The WOMAN trial: clinical and contextual factors surrounding the deaths of 483 women following post-partum haemorrhage in developing countries
Picetti R, Miller L, Shakur-Still H, Pepple T, Beaumont D, Balogun E, Asonganyi E, Chaudhri R, El-Sheikh M, Vwalika B, et al
BMC Pregnancy Childbirth. 2020;20(1):409
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BACKGROUND Post-partum haemorrhage (PPH) is a leading cause of maternal death worldwide. The WOMAN trial assessed the effects of tranexamic acid (TXA) on death and surgical morbidity in women with PPH. The trial recorded 483 maternal deaths. We report the circumstances of the women who died. METHODS The WOMAN trial recruited 20,060 women with a clinical diagnosis of PPH after a vaginal birth or caesarean section. We randomly allocated women to receive TXA or placebo. When a woman died, we asked participating clinicians to report the cause of death and to provide a short narrative of the events surrounding the death. We collated and edited for clarity the narrative data. RESULTS Case fatality rates were 3.0% in Africa and 1.7% in Asia. Nearly three quarters of deaths were within 3 h of delivery and 91% of these deaths were from bleeding. Women who delivered outside a participating hospital (12%) were three times more likely to die (OR = 3.12, 95%CI 2.55-3.81) than those who delivered in hospital. Blood was often unavailable due to shortages or because relatives could not afford to buy it. Clinicians highlighted late presentation, maternal anaemia and poor infrastructure as key contributory factors. CONCLUSIONS Although TXA use reduces bleeding deaths by almost one third, mortality rates similar to those in high income countries will not be achieved without tackling late presentation, maternal anaemia, availability of blood for transfusion and poor infrastructure.
Effect of tranexamic acid on coagulation and fibrinolysis in women with postpartum haemorrhage (WOMAN-ETAC): a single-centre, randomised, double-blind, placebo-controlled trial
Women with postpartum haemorrhage (PPH) in 193 centres in 21 countries enrolled in the international WOMAN trial (n= 20,060).
Intravenous injection of 1 g of tranexamic acid (n= 10,051).
Matching placebo (n= 10,009).
There were 483 maternal deaths in developing countries. Case fatality rates were 3.0% in Africa and 1.7% in Asia. Nearly three quarters of deaths were within 3 hours of delivery and 91% of these deaths were from bleeding. Women who delivered outside a participating hospital (12%) were three times more likely to die than those who delivered in hospital. Key contributory factors highlighted by clinicians were: late presentation, maternal anaemia and poor infrastructure.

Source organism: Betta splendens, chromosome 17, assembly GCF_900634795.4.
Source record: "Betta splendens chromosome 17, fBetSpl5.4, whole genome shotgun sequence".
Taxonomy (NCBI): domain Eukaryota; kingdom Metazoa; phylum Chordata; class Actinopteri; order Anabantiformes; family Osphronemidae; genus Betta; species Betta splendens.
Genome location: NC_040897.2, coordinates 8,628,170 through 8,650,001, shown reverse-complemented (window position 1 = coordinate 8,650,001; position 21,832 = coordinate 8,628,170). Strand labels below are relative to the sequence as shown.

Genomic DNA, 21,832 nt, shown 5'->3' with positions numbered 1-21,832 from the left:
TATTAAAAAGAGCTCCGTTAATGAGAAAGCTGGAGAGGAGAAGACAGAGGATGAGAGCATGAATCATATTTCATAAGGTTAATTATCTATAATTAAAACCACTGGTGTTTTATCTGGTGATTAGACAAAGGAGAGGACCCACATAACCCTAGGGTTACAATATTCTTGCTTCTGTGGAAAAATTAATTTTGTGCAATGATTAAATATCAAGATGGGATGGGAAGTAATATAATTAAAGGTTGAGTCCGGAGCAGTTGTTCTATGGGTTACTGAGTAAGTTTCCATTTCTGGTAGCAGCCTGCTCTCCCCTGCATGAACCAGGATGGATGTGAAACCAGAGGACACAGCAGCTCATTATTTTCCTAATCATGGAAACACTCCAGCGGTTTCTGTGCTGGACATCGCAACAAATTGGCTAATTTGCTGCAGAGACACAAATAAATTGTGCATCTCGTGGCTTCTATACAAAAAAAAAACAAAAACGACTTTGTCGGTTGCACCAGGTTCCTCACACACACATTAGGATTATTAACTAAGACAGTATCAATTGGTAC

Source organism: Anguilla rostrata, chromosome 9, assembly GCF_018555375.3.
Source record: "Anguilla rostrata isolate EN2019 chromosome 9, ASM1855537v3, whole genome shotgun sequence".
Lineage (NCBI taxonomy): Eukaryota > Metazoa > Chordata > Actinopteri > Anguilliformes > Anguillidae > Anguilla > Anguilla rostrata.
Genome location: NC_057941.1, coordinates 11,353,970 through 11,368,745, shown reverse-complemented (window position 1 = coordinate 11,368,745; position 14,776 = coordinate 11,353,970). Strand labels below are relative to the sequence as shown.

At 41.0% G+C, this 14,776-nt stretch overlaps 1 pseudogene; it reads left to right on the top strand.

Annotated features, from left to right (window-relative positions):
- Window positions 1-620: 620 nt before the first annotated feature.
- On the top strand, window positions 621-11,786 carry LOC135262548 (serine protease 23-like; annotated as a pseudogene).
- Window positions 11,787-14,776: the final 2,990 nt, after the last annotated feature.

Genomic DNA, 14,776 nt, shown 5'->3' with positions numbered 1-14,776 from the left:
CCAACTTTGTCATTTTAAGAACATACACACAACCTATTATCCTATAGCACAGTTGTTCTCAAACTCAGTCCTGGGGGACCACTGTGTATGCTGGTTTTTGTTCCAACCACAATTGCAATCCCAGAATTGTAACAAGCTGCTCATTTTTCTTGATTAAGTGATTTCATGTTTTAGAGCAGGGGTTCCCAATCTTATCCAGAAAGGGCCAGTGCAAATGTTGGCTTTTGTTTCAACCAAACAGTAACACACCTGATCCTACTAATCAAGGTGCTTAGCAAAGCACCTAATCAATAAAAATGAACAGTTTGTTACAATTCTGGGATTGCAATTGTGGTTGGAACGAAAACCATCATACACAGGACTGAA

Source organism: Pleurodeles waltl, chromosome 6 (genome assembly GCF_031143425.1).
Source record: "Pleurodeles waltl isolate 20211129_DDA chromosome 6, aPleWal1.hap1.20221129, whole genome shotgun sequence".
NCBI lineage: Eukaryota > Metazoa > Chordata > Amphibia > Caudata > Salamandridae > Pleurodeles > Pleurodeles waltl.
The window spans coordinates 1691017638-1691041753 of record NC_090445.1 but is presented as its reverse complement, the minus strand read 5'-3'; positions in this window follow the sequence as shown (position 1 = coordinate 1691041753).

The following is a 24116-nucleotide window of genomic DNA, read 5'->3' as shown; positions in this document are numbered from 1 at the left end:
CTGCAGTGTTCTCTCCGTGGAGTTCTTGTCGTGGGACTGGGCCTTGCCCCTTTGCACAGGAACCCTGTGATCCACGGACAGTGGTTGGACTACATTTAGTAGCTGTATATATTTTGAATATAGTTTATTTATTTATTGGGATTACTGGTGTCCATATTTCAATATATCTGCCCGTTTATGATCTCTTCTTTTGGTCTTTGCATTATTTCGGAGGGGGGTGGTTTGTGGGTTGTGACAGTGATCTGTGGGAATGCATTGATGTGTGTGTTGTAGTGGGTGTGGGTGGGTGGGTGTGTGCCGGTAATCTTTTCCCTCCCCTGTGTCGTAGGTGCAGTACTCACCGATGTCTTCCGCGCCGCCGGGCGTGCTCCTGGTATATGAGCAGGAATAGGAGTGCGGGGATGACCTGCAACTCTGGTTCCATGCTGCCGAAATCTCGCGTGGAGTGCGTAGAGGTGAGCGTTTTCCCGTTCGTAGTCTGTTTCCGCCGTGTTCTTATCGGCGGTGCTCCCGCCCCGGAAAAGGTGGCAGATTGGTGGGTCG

Shakur-Still H, Roberts I, Fawole B, Kuti M, Olayemi OO, Bello A, Huque S, Ogunbode O, Kotila T, Aimakhu C, et al
Wellcome Open Research. 2018;3:100.
Background: Postpartum haemorrhage (PPH) is a leading cause of maternal death. The WOMAN trial showed that tranexamic acid (TXA) reduces death due to bleeding in women with PPH. We evaluated the effect of TXA on fibrinolysis and coagulation in a sample of WOMAN trial participants. Methods: Adult women with a clinical diagnosis of PPH were randomised to receive 1 g TXA or matching placebo in the WOMAN trial. Participants in the WOMAN trial at University College Hospital (Ibadan, Nigeria) also had venous blood taken just before administration of the first dose of trial treatment and again 30 (+/-15) min after the first dose (the ETAC study). We aimed to determine the effects of TXA on fibrinolysis (D-dimer and rotational thromboelastometry maximum clot lysis (ML)) and coagulation (international normalized ratio and clot amplitude at 5 min). We compared outcomes in women receiving TXA and placebo using linear regression, adjusting for baseline measurements. Results: Women (n=167) were randomised to receive TXA (n=83) or matching placebo (n=84). Due to missing data, seven women were excluded from analysis. The mean (SD) D-dimer concentration was 7.1 (7.0) mg/l in TXA-treated women and 9.6 (8.6) mg/l in placebo-treated women (p=0.09). After adjusting for baseline, the D-dimer concentration was 2.16 mg/l lower in TXA-treated women (-2.16, 95% CI -4.31 to 0.00, p=0.05). There was no significant difference in ML between TXA- and placebo-treated women (12.3% (18.4) and 10.7% (12.6), respectively; p=0.52) and no significant difference after adjusting for baseline ML (1.02, 95% CI -3.72 to 5.77, p=0.67). There were no significant effects of TXA on any other parameters. Conclusion: TXA treatment was associated with reduced D-dimer levels but had no apparent effects on thromboelastometry parameters or coagulation tests. Registration: ISRCTN76912190 (initially registered 10/12/2008, WOMAN-ETAC included on 22/03/2012) and NCT00872469 (initially registered 31/03/2009, WOMAN-ETAC included on 22/03/2012).